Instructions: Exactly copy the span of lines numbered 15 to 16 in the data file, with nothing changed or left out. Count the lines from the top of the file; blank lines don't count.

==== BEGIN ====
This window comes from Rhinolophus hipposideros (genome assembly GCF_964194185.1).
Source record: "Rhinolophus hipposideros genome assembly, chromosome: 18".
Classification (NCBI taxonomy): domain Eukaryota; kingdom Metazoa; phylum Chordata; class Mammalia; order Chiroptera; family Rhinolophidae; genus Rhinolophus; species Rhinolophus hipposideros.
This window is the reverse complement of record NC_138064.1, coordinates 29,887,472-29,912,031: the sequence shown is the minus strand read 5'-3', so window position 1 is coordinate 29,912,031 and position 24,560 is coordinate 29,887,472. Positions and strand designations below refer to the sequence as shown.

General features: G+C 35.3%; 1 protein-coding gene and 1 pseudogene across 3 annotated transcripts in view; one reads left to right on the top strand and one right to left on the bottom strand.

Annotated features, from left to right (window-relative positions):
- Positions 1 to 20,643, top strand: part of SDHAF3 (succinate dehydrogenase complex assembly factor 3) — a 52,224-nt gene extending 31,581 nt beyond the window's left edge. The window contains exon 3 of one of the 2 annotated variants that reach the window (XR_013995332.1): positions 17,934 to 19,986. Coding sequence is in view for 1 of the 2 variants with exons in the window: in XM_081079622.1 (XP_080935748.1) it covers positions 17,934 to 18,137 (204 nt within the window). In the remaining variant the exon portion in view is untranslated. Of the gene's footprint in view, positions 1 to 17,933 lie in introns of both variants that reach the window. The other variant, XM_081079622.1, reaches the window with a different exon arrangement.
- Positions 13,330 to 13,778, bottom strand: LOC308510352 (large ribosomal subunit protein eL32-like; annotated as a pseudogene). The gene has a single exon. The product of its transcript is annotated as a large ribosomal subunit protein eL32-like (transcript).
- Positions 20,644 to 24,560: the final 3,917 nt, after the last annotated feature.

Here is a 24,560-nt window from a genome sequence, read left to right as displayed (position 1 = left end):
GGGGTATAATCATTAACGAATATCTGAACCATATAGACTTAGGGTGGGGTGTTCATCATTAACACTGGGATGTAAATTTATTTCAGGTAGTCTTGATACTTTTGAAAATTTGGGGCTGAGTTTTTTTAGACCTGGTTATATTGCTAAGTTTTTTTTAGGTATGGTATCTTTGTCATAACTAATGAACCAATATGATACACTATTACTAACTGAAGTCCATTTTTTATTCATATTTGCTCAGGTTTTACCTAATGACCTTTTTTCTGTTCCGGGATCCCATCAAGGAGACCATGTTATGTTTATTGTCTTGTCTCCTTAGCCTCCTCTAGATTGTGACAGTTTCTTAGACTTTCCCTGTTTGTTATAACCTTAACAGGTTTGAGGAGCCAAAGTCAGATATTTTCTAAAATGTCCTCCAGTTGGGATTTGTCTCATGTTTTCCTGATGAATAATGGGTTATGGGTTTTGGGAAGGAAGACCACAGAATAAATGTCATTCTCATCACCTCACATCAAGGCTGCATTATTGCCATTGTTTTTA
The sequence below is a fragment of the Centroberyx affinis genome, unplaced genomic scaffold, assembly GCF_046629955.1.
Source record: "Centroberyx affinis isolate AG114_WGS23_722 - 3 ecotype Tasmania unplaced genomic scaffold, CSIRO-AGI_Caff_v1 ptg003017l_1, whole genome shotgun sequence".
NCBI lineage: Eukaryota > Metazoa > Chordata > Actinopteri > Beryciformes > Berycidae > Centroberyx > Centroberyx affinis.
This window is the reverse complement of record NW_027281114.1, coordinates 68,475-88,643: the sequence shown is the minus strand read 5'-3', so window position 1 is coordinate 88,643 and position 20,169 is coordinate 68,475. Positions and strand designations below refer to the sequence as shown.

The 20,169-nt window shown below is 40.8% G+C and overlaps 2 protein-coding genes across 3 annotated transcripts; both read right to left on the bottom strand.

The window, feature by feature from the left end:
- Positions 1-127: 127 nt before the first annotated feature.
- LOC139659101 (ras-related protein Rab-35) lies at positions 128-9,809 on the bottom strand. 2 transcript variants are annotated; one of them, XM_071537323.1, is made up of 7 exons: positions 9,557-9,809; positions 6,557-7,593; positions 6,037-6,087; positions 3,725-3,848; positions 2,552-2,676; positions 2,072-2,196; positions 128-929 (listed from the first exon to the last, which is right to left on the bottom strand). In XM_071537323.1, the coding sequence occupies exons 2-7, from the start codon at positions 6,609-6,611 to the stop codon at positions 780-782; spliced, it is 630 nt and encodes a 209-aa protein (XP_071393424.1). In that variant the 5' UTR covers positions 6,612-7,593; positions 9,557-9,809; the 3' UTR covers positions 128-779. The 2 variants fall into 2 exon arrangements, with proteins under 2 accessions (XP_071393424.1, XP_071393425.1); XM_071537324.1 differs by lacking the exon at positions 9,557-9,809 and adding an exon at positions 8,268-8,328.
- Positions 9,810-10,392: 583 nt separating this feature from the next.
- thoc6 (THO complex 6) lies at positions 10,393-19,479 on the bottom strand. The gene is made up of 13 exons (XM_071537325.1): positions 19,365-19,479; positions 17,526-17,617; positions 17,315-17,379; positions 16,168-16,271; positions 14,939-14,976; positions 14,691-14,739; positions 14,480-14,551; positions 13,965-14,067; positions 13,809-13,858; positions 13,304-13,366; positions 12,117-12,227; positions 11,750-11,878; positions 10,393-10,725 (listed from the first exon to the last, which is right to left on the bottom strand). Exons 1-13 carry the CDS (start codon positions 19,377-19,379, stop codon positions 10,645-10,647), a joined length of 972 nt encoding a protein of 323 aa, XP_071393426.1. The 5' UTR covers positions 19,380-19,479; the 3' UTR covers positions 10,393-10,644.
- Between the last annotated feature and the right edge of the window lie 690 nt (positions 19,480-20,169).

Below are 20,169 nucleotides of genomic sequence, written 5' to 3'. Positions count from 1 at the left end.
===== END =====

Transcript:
This window is the reverse complement of record NW_027281114.1, coordinates 68,475-88,643: the sequence shown is the minus strand read 5'-3', so window position 1 is coordinate 88,643 and position 20,169 is coordinate 68,475. Positions and strand designations below refer to the sequence as shown.

The 20,169-nt window shown below is 40.8% G+C and overlaps 2 protein-coding genes across 3 annotated transcripts; both read right to left on the bottom strand.